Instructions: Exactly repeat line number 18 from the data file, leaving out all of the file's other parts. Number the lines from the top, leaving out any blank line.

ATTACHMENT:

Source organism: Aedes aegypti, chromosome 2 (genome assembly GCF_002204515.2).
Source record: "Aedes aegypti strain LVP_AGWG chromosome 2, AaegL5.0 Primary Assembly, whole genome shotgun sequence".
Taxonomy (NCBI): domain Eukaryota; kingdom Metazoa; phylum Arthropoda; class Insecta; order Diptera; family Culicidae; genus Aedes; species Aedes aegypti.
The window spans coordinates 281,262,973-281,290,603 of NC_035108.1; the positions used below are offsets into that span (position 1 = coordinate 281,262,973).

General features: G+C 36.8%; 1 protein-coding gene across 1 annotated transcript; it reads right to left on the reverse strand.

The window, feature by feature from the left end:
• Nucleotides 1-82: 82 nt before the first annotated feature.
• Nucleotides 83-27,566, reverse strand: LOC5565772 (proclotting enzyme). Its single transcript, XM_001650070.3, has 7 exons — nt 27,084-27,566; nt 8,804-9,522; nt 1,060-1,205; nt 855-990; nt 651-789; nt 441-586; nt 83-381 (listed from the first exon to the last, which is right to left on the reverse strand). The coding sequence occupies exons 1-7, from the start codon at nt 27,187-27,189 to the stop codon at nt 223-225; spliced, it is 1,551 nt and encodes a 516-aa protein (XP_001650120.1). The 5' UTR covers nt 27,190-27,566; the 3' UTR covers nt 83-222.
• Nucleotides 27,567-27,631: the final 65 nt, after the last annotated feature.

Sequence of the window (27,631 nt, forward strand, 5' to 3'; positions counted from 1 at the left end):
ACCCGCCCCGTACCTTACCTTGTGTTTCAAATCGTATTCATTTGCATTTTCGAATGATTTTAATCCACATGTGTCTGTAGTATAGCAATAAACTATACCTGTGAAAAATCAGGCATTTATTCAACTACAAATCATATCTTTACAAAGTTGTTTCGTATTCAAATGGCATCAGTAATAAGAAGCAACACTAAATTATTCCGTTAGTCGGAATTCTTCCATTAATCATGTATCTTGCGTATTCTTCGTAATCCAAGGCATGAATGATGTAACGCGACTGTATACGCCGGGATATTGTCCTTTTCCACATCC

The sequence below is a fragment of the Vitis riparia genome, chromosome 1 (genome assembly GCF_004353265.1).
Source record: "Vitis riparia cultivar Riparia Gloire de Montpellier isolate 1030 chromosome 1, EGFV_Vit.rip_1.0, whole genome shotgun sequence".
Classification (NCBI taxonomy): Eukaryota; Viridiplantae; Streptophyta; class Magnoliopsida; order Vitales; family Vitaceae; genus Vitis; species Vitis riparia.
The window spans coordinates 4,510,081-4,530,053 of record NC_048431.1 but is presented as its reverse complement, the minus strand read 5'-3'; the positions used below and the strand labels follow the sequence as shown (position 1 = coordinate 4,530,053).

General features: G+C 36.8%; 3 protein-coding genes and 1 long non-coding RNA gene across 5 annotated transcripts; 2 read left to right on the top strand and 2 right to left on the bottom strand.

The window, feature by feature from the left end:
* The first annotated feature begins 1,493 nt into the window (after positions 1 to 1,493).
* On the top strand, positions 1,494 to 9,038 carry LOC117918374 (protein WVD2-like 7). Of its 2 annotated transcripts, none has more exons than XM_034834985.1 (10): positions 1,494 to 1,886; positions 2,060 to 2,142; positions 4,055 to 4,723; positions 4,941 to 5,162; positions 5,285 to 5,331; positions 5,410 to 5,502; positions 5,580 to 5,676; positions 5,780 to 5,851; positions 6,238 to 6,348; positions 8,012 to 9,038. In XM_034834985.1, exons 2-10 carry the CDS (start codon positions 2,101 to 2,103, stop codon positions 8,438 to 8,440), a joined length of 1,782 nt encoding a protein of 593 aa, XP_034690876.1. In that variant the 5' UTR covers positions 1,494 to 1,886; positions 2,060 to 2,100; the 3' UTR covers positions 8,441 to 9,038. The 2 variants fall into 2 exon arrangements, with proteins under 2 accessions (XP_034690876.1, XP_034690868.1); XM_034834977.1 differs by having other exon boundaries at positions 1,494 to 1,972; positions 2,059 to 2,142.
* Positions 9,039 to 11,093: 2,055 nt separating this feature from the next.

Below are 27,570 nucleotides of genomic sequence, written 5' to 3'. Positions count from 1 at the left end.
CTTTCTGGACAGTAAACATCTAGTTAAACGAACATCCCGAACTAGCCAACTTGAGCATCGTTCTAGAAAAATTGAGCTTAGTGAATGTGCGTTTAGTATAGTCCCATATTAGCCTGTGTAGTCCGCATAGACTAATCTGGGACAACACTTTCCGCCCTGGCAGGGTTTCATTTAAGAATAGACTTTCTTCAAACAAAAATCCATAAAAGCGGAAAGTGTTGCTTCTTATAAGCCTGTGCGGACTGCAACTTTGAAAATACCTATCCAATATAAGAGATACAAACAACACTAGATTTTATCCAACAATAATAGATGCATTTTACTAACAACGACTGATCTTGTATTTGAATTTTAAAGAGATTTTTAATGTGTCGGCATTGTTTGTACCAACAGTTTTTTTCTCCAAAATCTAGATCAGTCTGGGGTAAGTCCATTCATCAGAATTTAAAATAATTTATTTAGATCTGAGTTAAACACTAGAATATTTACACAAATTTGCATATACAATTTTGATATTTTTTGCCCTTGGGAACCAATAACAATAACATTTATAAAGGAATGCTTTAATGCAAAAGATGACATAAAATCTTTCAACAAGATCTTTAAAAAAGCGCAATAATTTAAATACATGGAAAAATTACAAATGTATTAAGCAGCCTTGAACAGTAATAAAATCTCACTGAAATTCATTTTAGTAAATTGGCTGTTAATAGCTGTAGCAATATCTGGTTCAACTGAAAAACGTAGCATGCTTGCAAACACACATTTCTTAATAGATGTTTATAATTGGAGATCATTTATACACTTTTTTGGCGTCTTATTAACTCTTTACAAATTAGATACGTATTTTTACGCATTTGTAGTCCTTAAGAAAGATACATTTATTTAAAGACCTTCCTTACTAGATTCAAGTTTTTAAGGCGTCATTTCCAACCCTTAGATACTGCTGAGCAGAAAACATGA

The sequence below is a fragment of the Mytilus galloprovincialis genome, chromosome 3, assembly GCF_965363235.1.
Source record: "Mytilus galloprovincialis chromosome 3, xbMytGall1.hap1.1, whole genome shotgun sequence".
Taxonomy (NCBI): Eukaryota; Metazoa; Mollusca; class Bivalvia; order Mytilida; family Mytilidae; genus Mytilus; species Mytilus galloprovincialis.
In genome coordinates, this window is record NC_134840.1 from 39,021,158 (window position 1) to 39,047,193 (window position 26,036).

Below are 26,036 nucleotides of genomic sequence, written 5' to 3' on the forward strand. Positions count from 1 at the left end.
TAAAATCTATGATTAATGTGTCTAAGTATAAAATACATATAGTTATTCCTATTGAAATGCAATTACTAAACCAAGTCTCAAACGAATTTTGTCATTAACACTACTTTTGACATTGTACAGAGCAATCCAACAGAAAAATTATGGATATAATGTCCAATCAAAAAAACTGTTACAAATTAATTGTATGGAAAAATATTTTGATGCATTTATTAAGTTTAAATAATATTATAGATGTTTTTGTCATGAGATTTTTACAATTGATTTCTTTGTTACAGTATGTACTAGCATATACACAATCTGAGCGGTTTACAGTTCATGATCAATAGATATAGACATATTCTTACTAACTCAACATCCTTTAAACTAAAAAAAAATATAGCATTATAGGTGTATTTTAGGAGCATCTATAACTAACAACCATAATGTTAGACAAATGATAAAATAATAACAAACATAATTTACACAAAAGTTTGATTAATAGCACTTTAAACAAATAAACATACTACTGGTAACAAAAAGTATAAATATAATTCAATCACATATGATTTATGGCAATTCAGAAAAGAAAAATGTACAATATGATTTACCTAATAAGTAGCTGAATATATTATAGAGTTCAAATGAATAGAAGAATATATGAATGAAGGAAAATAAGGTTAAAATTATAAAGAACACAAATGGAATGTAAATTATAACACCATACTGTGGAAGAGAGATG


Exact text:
* The first annotated feature begins 1,493 nt into the window (after positions 1 to 1,493).